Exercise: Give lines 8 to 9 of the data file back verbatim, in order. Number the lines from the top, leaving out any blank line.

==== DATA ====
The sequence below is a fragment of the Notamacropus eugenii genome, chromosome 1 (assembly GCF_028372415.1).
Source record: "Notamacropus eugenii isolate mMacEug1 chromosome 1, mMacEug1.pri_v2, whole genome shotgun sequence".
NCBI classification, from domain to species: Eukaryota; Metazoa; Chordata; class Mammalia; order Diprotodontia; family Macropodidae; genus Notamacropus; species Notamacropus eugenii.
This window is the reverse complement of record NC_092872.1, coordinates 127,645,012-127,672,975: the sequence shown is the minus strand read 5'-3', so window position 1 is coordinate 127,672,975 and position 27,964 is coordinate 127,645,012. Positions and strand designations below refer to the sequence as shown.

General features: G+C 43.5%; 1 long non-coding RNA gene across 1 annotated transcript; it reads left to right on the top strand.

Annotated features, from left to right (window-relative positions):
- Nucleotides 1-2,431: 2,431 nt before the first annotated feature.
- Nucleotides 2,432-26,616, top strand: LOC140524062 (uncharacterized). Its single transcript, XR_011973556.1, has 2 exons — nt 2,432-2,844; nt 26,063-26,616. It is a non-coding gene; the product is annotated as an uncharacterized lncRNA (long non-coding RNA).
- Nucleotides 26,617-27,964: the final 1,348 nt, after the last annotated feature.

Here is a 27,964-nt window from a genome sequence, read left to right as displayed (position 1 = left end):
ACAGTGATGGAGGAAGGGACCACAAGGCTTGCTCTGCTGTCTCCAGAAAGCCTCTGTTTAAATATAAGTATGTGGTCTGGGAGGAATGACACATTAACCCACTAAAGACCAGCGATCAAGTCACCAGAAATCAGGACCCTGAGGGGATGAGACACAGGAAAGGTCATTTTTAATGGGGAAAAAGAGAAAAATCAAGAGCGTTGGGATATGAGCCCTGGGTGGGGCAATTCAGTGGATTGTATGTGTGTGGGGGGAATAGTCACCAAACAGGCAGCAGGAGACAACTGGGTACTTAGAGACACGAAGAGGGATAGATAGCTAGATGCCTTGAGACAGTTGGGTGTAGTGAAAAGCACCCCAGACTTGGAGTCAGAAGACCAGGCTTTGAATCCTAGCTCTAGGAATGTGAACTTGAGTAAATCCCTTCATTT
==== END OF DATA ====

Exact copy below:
- Nucleotides 2,432-26,616, top strand: LOC140524062 (uncharacterized). Its single transcript, XR_011973556.1, has 2 exons — nt 2,432-2,844; nt 26,063-26,616. It is a non-coding gene; the product is annotated as an uncharacterized lncRNA (long non-coding RNA).
- Nucleotides 26,617-27,964: the final 1,348 nt, after the last annotated feature.